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A flow chart on tea production.


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Jack had a nice little tea party for us where he bashed every other tea in the world other than
their teas and then guilted Natalia into buying a bunch of tea and teapots that we could have
bought in the markets for about 11 cents.


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In fairness, the oolong ginseng was very good tea and left a sweet aftertaste.


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One of my favourite dishes in the whole world is pepper beef Yummy! Spicy and flavourful for sure.


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We also had pork dumplings served on a cucumber raft and they made a little man out of toothpicks that
I found quite funny.


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After lunch, we walked around Fubo Hill. Natalia is pretending to be a gremlin here.


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This is a stalactite that is almost touching down. They call this the Sword Stone or something.


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This is me ACTUALLY hitting a gong! Natalia's finger is on the lens since we weren't supposed to
take photos (they'd sell you photos).


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Natalia and I hanging out on a statue at Fubo Hill.


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Our next stop was the Reed Flute Cave. These were all lit up with different coloured
fluorescents and it was actually pretty cool.


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Weird mushroom-shaped caves.


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This is a shout-out to our friends Paul and Allison. The last time I was in a cave with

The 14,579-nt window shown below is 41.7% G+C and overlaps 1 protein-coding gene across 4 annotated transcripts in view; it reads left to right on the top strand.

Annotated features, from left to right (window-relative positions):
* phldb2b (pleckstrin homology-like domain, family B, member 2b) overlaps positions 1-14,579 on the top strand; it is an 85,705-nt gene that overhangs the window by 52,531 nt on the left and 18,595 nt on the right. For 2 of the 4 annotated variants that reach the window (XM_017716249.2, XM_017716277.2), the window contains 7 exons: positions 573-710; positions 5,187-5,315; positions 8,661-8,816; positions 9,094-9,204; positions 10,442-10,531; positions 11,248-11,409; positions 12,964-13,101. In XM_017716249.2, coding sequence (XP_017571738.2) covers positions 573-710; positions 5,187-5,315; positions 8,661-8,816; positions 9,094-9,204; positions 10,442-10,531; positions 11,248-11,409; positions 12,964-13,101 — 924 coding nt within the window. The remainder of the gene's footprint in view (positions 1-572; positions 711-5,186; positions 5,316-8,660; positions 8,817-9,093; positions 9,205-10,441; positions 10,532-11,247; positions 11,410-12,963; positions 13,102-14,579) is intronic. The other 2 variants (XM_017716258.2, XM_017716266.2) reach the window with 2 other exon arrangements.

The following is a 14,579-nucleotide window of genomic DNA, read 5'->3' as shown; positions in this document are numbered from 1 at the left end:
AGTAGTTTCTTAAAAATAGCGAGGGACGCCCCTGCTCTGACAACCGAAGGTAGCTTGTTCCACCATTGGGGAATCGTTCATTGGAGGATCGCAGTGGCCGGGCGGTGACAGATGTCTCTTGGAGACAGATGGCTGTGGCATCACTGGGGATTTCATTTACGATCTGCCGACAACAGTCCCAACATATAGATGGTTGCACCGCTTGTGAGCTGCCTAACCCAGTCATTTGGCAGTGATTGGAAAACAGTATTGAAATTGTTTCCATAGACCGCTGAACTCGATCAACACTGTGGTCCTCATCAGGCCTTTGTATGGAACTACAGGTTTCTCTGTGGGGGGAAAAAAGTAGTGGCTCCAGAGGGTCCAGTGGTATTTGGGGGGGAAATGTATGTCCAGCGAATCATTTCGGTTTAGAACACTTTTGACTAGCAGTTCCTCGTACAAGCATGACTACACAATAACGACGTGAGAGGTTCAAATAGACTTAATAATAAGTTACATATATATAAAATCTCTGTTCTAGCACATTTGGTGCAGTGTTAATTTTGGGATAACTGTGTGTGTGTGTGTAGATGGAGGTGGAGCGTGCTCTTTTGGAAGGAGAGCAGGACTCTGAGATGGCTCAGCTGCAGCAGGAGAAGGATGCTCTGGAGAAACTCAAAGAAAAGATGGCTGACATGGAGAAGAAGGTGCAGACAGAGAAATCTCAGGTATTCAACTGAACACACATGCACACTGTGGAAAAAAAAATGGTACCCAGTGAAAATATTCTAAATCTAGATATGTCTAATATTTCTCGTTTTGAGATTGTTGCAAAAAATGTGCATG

Allison, apparently I touched her inappropriately...


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This sort of looked like a mini city.

Buying pearls


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Other than the 60 seconds of a lady actually opening a pearl for us, it was mostly a sales
pitch for buying pearls in Guilin. This is at the Pearl Museum (or store). They actually
hosted a fashion show where we were the only guests so that they could show us all the different
ways that pearls could be worn.

Video of the fashion show



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Yeah... A whole lot of money later, this lady strung Natalia's pearls for her and she was really
excited to have her very own high end pearls and earrings.


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This guy was our driver while we were in Guilin. His name was Mr Tsai.


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Here are Natalia and I and our tour guide Helen. You can see why we felt like giants.


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I thought this sign was awesome in the men's room at the airport.


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Here is Natalia showing off her new pearl earrings and necklace.